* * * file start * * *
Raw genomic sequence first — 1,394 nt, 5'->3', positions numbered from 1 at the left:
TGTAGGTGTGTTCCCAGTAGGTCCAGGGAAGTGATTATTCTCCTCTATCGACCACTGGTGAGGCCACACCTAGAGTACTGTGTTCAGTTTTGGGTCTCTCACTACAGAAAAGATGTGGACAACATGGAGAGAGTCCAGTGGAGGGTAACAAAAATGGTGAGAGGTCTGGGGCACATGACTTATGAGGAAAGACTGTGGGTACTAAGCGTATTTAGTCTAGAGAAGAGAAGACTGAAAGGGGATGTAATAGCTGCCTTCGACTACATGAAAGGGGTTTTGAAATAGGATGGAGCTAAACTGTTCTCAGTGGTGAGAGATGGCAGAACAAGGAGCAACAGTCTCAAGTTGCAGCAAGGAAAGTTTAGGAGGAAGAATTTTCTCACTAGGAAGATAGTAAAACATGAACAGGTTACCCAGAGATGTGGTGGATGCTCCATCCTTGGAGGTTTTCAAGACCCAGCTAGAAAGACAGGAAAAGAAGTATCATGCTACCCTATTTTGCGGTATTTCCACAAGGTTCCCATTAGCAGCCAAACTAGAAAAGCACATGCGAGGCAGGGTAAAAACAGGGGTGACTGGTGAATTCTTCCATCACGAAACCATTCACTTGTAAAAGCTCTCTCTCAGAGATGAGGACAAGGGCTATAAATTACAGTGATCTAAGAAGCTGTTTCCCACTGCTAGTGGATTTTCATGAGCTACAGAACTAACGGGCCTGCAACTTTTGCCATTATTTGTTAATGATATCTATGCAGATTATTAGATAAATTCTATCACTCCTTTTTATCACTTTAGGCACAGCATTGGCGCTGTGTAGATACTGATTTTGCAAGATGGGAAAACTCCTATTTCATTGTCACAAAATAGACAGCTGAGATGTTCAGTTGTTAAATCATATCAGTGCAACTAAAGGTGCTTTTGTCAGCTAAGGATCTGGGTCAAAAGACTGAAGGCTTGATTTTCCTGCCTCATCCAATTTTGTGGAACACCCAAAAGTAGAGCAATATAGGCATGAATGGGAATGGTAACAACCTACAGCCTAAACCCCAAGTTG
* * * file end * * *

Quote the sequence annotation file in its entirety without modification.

Raw genomic sequence first — 1,394 nt, 5'->3', positions numbered from 1 at the left:
TGTAGGTGTGTTCCCAGTAGGTCCAGGGAAGTGATTATTCTCCTCTATCGACCACTGGTGAGGCCACACCTAGAGTACTGTGTTCAGTTTTGGGTCTCTCACTACAGAAAAGATGTGGACAACATGGAGAGAGTCCAGTGGAGGGTAACAAAAATGGTGAGAGGTCTGGGGCACATGACTTATGAGGAAAGACTGTGGGTACTAAGCGTATTTAGTCTAGAGAAGAGAAGACTGAAAGGGGATGTAATAGCTGCCTTCGACTACATGAAAGGGGTTTTGAAATAGGATGGAGCTAAACTGTTCTCAGTGGTGAGAGATGGCAGAACAAGGAGCAACAGTCTCAAGTTGCAGCAAGGAAAGTTTAGGAGGAAGAATTTTCTCACTAGGAAGATAGTAAAACATGAACAGGTTACCCAGAGATGTGGTGGATGCTCCATCCTTGGAGGTTTTCAAGACCCAGCTAGAAAGACAGGAAAAGAAGTATCATGCTACCCTATTTTGCGGTATTTCCACAAGGTTCCCATTAGCAGCCAAACTAGAAAAGCACATGCGAGGCAGGGTAAAAACAGGGGTGACTGGTGAATTCTTCCATCACGAAACCATTCACTTGTAAAAGCTCTCTCTCAGAGATGAGGACAAGGGCTATAAATTACAGTGATCTAAGAAGCTGTTTCCCACTGCTAGTGGATTTTCATGAGCTACAGAACTAACGGGCCTGCAACTTTTGCCATTATTTGTTAATGATATCTATGCAGATTATTAGATAAATTCTATCACTCCTTTTTATCACTTTAGGCACAGCATTGGCGCTGTGTAGATACTGATTTTGCAAGATGGGAAAACTCCTATTTCATTGTCACAAAATAGACAGCTGAGATGTTCAGTTGTTAAATCATATCAGTGCAACTAAAGGTGCTTTTGTCAGCTAAGGATCTGGGTCAAAAGACTGAAGGCTTGATTTTCCTGCCTCATCCAATTTTGTGGAACACCCAAAAGTAGAGCAATATAGGCATGAATGGGAATGGTAACAACCTACAGCCTAAACCCCAAGTTG